How do I build effective communication skills?
Many people find that communicating with others can be challenging at times. In fact, enough books on communication and relationships have been published to fill a library. Being prepared can help you communicate with others thoughtfully and effectively. When it comes to relating with fellow humans, there are a number of skills you can utilize and factors to consider:
Hearing what your partner, friend, acquaintance or loved one has said isn’t the same as being an engaged communicator. When you’re engaged, you can also sense how the other person is feeling and understand the emotions they’re trying to convey. Here are some tips on how to improve your engaged communication skills:
- Give your full attention to the speaker. Reduce any distractions and set aside time to be engaged in conversation.
- Give the speaker your feedback, such as paraphrasing what you heard the other person say.
- Keep your judgements in check; you may not agree with all that the other person is saying. Withholding judgement will open the door to understanding the other person.
Consider non-verbal cues
People communicate all kinds of messages through posture, facial expressions, and other aspects of body language. For example, non-verbal language cues can be indicative of a person’s preferences and boundaries when it comes to touch and space that vary depending on the context (e.g., interacting with strangers, acquaintances, friends, and loved ones). Some ways you can increase your awareness of non-verbal cues include:
- Being aware that everyone’s background is unique and that not everybody uses non-verbal cues in the same way.
- Not focusing on a single non-verbal cue but rather taking into consideration all of the non-verbal cues that come from your partner, friend, or loved one.
- Use non-verbal cues that match your words and according to the context of the conversation.
Sometimes, certain conversations can be stressful, such as an argument with your partner or a job interview. Keeping stress levels in check is key, as it will help you relax and communicate clearly. Here are some ways to approach stressful convos:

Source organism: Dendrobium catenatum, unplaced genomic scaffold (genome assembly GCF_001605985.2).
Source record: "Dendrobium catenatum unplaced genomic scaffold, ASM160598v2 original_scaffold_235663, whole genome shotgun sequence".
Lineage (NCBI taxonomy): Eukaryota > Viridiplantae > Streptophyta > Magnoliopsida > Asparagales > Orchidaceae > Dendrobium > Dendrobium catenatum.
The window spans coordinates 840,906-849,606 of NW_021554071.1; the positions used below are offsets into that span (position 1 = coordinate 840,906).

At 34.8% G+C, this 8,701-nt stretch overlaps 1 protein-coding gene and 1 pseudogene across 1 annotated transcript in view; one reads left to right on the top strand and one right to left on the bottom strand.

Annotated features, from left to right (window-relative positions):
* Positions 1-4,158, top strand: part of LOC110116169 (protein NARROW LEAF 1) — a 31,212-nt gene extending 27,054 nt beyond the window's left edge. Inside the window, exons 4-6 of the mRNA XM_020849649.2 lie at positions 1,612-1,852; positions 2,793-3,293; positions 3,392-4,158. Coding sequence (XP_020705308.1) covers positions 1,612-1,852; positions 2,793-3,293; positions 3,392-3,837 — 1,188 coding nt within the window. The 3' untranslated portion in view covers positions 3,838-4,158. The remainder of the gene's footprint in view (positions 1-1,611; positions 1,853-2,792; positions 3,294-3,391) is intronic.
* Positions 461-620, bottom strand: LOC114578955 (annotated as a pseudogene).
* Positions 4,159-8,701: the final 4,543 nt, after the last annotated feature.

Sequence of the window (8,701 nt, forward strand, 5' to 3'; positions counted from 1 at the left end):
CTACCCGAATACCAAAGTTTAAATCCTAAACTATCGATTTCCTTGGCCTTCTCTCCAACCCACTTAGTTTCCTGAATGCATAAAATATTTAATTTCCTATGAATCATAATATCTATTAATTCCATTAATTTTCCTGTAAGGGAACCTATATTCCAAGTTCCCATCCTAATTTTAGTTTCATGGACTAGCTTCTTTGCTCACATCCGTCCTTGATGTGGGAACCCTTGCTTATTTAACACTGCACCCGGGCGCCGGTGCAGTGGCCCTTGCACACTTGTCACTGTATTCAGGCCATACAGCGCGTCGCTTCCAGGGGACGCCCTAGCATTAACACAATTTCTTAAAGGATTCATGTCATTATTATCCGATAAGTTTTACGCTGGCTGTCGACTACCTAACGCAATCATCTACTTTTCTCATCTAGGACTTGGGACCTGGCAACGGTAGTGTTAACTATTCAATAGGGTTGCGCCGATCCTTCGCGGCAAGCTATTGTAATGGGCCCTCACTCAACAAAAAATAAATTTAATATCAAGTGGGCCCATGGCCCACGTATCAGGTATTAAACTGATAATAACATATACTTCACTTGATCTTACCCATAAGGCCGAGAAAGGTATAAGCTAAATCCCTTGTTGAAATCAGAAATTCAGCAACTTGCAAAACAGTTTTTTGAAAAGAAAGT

- Take a moment to collect your thoughts and think about what you want to say before speaking.
- Give yourself time to think! Ask a question or for clarification before responding if you’re unsure what to say.
- Clearly articulate your thoughts in an even-toned manner.
- Summarize what you said and leave it at that. It’s not your responsibility to fill the silence in the room.
- Recognize when your stress level begins to increase. Pausing to take a few deep breaths, finding the humor in your conversation, or consider whether it makes sense to postpone the conversation to another time can help manage stress in the moment.
Be Mindful of Power Dynamics
When communicating with others, the different dynamics involved and the power you hold in the space you’re in can influence the way the interaction flows. Power is access to the ability to control or impact other people. You also can’t talk about power without discussing systems of privilege and oppression. Systems of oppression are upheld by society and are rooted in discrimination and prejudice. Privileges are the advantages afforded as an unearned benefit of being part of a group with social power. Since power can vary depending on context, it's good to:
- Recognize that power is always present and connected to social identity, appearing in such forms as (but not limited to) race, socio-economic status, education, gender, age, and position (e.g., student, professor, friend, parent, child, staff member, supervisor, etc.)
- Think critically about your own identities and how their relevance may vary in different contexts or social situations (such as in classroom settings compared to at home with family) or how their salience may evolve over time.
- Increase awareness of your own power in certain spaces. Consider how that might be reflected in your communication style, such as your language and behavior.
- Reflect on the power dynamics between you and those with which you intend to communicate.
- Call attention to different sources of power and how they’re showing up in the space.
Be Aware of Barriers to Effective Communication
Some barriers that can prevent you and your partner, friend, loved one, etc. effectively communicate may include:
- Focusing too much on your own responses or agenda rather than taking in what the other person is saying.
- Judging and critiquing what the other person says.
- Allowing emotions to take control of the conversation.
- Generalizing and not taking into considerations the complexities of the situation
- Jumping to conclusions.
- Intimidating the other person.
- Not being an active participant or dominating the conversation.
- Not considering how privilege and power dynamics may influence what is being discussed and how the conversation takes place.
If you’re interested in building communication skills, consider seeking out workshops or coaching to help you:
Identify and practice effective communication strategies.
Develop techniques to clearly and confidently express your opinions, values, and emotions.
Identify and practice how to handle difficult or stressful communication situations.
Last reviewed/updated: August 23, 2021